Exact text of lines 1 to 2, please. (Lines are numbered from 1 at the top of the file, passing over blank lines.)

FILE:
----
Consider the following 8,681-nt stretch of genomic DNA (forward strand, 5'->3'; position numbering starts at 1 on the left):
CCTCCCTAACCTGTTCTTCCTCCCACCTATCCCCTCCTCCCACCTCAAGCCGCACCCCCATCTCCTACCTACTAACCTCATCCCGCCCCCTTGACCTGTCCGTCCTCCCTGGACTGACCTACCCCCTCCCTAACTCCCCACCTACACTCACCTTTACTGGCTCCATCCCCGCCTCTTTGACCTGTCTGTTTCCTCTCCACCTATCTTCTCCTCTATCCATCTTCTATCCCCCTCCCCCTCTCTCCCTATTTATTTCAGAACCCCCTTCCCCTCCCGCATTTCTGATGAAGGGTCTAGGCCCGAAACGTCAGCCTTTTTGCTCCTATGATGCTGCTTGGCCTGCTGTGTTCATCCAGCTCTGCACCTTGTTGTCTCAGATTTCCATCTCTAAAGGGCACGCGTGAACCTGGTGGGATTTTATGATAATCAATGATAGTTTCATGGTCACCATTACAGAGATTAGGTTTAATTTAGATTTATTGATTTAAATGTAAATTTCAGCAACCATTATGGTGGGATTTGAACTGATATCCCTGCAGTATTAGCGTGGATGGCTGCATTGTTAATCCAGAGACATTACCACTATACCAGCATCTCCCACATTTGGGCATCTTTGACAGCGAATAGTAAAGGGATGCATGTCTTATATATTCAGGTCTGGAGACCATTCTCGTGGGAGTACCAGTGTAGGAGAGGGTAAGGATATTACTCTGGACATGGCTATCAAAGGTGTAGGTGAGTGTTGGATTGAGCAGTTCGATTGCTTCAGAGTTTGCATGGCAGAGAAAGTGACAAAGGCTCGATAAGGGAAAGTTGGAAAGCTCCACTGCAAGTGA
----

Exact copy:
Consider the following 8,681-nt stretch of genomic DNA (forward strand, 5'->3'; position numbering starts at 1 on the left):
CCTCCCTAACCTGTTCTTCCTCCCACCTATCCCCTCCTCCCACCTCAAGCCGCACCCCCATCTCCTACCTACTAACCTCATCCCGCCCCCTTGACCTGTCCGTCCTCCCTGGACTGACCTACCCCCTCCCTAACTCCCCACCTACACTCACCTTTACTGGCTCCATCCCCGCCTCTTTGACCTGTCTGTTTCCTCTCCACCTATCTTCTCCTCTATCCATCTTCTATCCCCCTCCCCCTCTCTCCCTATTTATTTCAGAACCCCCTTCCCCTCCCGCATTTCTGATGAAGGGTCTAGGCCCGAAACGTCAGCCTTTTTGCTCCTATGATGCTGCTTGGCCTGCTGTGTTCATCCAGCTCTGCACCTTGTTGTCTCAGATTTCCATCTCTAAAGGGCACGCGTGAACCTGGTGGGATTTTATGATAATCAATGATAGTTTCATGGTCACCATTACAGAGATTAGGTTTAATTTAGATTTATTGATTTAAATGTAAATTTCAGCAACCATTATGGTGGGATTTGAACTGATATCCCTGCAGTATTAGCGTGGATGGCTGCATTGTTAATCCAGAGACATTACCACTATACCAGCATCTCCCACATTTGGGCATCTTTGACAGCGAATAGTAAAGGGATGCATGTCTTATATATTCAGGTCTGGAGACCATTCTCGTGGGAGTACCAGTGTAGGAGAGGGTAAGGATATTACTCTGGACATGGCTATCAAAGGTGTAGGTGAGTGTTGGATTGAGCAGTTCGATTGCTTCAGAGTTTGCATGGCAGAGAAAGTGACAAAGGCTCGATAAGGGAAAGTTGGAAAGCTCCACTGCAAGTGA